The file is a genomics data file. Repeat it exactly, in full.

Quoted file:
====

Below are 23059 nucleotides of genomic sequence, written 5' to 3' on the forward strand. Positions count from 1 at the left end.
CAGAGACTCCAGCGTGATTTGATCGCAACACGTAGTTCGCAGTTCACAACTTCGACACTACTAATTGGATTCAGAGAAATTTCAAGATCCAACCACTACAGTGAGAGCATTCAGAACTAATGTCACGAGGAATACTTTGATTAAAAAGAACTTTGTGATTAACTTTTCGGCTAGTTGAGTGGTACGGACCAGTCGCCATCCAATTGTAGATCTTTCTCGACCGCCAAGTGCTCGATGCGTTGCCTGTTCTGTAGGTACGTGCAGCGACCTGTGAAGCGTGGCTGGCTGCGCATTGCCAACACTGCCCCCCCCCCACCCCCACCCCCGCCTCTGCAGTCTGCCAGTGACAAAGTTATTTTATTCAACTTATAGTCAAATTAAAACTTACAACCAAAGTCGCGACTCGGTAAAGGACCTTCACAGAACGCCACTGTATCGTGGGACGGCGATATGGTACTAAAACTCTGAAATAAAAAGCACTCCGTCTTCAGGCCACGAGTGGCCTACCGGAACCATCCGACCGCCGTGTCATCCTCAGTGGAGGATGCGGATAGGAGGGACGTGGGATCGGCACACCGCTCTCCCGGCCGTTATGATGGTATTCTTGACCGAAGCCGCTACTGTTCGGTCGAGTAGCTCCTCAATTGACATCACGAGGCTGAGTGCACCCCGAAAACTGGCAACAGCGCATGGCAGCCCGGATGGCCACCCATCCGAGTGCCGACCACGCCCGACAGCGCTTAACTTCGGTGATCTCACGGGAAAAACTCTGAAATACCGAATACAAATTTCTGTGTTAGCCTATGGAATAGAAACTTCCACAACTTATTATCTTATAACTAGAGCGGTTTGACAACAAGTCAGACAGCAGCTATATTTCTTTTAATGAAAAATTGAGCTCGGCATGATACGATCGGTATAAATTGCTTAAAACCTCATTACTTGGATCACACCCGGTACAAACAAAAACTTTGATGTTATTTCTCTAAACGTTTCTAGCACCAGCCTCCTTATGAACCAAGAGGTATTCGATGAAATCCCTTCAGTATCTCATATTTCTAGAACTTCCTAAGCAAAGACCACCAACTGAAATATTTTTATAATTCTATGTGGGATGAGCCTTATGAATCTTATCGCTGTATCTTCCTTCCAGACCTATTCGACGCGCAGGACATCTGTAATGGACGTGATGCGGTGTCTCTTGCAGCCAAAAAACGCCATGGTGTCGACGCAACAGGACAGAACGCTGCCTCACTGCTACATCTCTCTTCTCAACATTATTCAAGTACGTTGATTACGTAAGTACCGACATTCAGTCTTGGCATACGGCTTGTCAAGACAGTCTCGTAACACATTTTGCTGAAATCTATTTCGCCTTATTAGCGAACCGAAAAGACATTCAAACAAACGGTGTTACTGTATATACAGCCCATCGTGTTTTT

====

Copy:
Below are 23059 nucleotides of genomic sequence, written 5' to 3' on the forward strand. Positions count from 1 at the left end.
CAGAGACTCCAGCGTGATTTGATCGCAACACGTAGTTCGCAGTTCACAACTTCGACACTACTAATTGGATTCAGAGAAATTTCAAGATCCAACCACTACAGTGAGAGCATTCAGAACTAATGTCACGAGGAATACTTTGATTAAAAAGAACTTTGTGATTAACTTTTCGGCTAGTTGAGTGGTACGGACCAGTCGCCATCCAATTGTAGATCTTTCTCGACCGCCAAGTGCTCGATGCGTTGCCTGTTCTGTAGGTACGTGCAGCGACCTGTGAAGCGTGGCTGGCTGCGCATTGCCAACACTGCCCCCCCCCCACCCCCACCCCCGCCTCTGCAGTCTGCCAGTGACAAAGTTATTTTATTCAACTTATAGTCAAATTAAAACTTACAACCAAAGTCGCGACTCGGTAAAGGACCTTCACAGAACGCCACTGTATCGTGGGACGGCGATATGGTACTAAAACTCTGAAATAAAAAGCACTCCGTCTTCAGGCCACGAGTGGCCTACCGGAACCATCCGACCGCCGTGTCATCCTCAGTGGAGGATGCGGATAGGAGGGACGTGGGATCGGCACACCGCTCTCCCGGCCGTTATGATGGTATTCTTGACCGAAGCCGCTACTGTTCGGTCGAGTAGCTCCTCAATTGACATCACGAGGCTGAGTGCACCCCGAAAACTGGCAACAGCGCATGGCAGCCCGGATGGCCACCCATCCGAGTGCCGACCACGCCCGACAGCGCTTAACTTCGGTGATCTCACGGGAAAAACTCTGAAATACCGAATACAAATTTCTGTGTTAGCCTATGGAATAGAAACTTCCACAACTTATTATCTTATAACTAGAGCGGTTTGACAACAAGTCAGACAGCAGCTATATTTCTTTTAATGAAAAATTGAGCTCGGCATGATACGATCGGTATAAATTGCTTAAAACCTCATTACTTGGATCACACCCGGTACAAACAAAAACTTTGATGTTATTTCTCTAAACGTTTCTAGCACCAGCCTCCTTATGAACCAAGAGGTATTCGATGAAATCCCTTCAGTATCTCATATTTCTAGAACTTCCTAAGCAAAGACCACCAACTGAAATATTTTTATAATTCTATGTGGGATGAGCCTTATGAATCTTATCGCTGTATCTTCCTTCCAGACCTATTCGACGCGCAGGACATCTGTAATGGACGTGATGCGGTGTCTCTTGCAGCCAAAAAACGCCATGGTGTCGACGCAACAGGACAGAACGCTGCCTCACTGCTACATCTCTCTTCTCAACATTATTCAAGTACGTTGATTACGTAAGTACCGACATTCAGTCTTGGCATACGGCTTGTCAAGACAGTCTCGTAACACATTTTGCTGAAATCTATTTCGCCTTATTAGCGAACCGAAAAGACATTCAAACAAACGGTGTTACTGTATATACAGCCCATCGTGTTTTT